This is 2019…

It’s been nearly six months since my last blog post, the longest since I began writing about my running in 2016. That post, from July, was about a heartbreaking DNF, perhaps leading a reader to believe that my running life subsequently fell apart. That’s not what happened. Instead, I completed my first 200 mile race in August.

Mile 180 of the Bigfoot 200. 3:30am on August 14, 2018.

200 miles! You’re thinking. Why the hell didn’t you write about that!? I don’t have a great answer. I was tired, mentally and physically. I didn’t have adequate words. For the first seven months of 2018, I put everything I had into that race and, when it was over, I experienced the deep, post-race depression that many feel but it was a first time for me. I started hanging out again with the friends (and the husband) I’d abandoned all summer in the name of training. I ate and drank with abandon and put on 11 pounds. I started a new job and began traveling excessively. And I didn’t know how to get back… to whatever I was trying to get back to.

On December 2, I watched the live Twitter feed of the 2019 Western States lottery draw in California from my phone while sitting in a bistro in Paris. Western States is my dream. I don’t have a bucket list; I have Western States. But it is notoriously difficult to get into for non-elites like me. Some have waited up to eight years to hear their name called in the lottery; this was only my third year trying. Two hours and one bottle of wine later, I would need to plan for a fourth year.

So I looked to 2019. I contemplated the Moab 200, but I didn’t feel mentally ready for the build up to another 200 miler. I settled on the Burning River 100 and the Javelina Jundred, both Western States qualifiers, the latter having been on my “to do” list for a while. I’d committed to running R2R2R and the Born to Run 4-day, each somewhat of a lark in a way only ultra runners understand the definition. I registered for the CCC lottery, part of the UTMB series, because I had the qualification points to do so and decided it would probably be fun if I got in, but not because I really had a fire in my belly for it. And I restocked my refrigerator with kale and La Croix.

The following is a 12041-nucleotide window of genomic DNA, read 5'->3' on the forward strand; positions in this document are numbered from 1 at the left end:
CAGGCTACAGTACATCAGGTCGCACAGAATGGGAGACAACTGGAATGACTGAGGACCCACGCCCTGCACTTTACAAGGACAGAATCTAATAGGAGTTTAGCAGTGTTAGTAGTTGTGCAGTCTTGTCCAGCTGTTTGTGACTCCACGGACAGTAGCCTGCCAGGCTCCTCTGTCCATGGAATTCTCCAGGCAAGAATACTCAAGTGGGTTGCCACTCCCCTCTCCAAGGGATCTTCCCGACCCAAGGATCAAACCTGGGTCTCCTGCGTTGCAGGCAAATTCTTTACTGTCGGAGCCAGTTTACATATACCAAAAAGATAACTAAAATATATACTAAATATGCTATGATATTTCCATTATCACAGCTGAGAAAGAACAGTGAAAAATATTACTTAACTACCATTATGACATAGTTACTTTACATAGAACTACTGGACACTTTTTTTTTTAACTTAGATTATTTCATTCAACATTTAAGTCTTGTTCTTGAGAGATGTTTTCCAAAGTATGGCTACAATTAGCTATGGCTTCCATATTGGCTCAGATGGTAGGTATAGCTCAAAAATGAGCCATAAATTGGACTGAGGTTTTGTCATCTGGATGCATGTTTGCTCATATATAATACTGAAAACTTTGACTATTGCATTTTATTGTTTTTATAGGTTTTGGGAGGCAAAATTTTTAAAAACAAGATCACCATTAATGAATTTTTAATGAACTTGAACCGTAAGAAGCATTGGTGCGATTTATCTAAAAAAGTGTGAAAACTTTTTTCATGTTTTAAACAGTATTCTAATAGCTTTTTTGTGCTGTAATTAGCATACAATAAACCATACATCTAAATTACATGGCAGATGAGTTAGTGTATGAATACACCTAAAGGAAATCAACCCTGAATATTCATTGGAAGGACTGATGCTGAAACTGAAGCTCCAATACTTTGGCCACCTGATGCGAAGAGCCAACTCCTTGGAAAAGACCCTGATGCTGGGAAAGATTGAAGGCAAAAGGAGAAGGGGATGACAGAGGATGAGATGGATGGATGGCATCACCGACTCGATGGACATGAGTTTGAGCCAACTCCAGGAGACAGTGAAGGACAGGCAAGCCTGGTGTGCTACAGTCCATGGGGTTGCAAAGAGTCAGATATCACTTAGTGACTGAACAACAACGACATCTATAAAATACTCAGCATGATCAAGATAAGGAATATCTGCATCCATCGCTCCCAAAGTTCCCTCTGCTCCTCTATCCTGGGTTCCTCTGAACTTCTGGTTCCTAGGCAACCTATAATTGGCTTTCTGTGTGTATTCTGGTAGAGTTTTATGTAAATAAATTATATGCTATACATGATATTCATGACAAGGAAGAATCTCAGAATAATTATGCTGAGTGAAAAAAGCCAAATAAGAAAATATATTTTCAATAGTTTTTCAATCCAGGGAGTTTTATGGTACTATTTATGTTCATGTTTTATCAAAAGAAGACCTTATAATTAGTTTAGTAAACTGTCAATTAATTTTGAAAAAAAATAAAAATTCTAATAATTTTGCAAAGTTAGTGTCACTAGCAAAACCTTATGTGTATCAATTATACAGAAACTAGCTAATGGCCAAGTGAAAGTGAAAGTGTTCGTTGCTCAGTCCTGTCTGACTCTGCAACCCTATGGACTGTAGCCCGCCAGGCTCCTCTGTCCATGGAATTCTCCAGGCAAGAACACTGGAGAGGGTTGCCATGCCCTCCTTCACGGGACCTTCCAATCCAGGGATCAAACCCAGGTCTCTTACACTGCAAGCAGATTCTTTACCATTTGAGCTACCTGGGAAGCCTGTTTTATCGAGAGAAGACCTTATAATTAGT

On January 3, the message came.

Would I pace Tracie’s friend Lisa, another member of our 10,000 person online running group, the final 50 miles at Leadville? Fly from Seattle to Colorado and run more than 12 hours through the night and above 9000ft with someone I’ve never actually met? Because Leadville is sitting in her heart and in her gut and she wants it so badly but it scares the shit out of her? (Because I know exactly what it feels like to teeter on the edge of crushing self doubt and something epic?)

I couldn’t respond fast enough.

And so this is what it feels like to be back. This is 2019…

5 Comments on “This is 2019…

  1. This is simply incredible. The way this has happened gives my chills, tears, a smile and that excitement that only comes seeing others succeed.

    I cannot express to you my deep appreciation and respect I have for you. Thank you for simply being you.

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    • Tracie – I think the word for what you describe is “firgun”. I discovered it last year and find that is applies to trail and ultra running so very perfectly and so very often. It’s a Hebrew word that means genuine, unselfish delight or pride in the accomplishment of others; a generosity of spirit, an unselfish, empathetic joy that something good has happened, or might happen, to someone else.

      @40bibs – So glad you’re back – and congrats on that 200 miler all the same! 🙂

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  2. Love. Just love for you. I appreciate every step of your journey and how much of your heart, soul and soles you give. You amaze me. You inspire me. You scare me (because of what you make me want to do). You encourage me. Keep on, friend. Keep on!

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  3. I completely understand.
    I never wrote about last year’s Boston even though I ran the course more than 6 minutes faster than I had two other times, resulting in my first BQ at Boston, and that was despite the cold, rain, and wind that caused so many runners to DNF due to hypothermia. My reasons: exactly the same as yours. Welcome back! By the way, Tracie is my local FIT group leader. She’s awesome!

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    • Thank you so much for sharing, Sherri. And congrats on the Boston BQ; I can totally appreciate how that must have rocked you emotionally, in good ways and in strange, inexplicable ways. I hope you have an awesome year.

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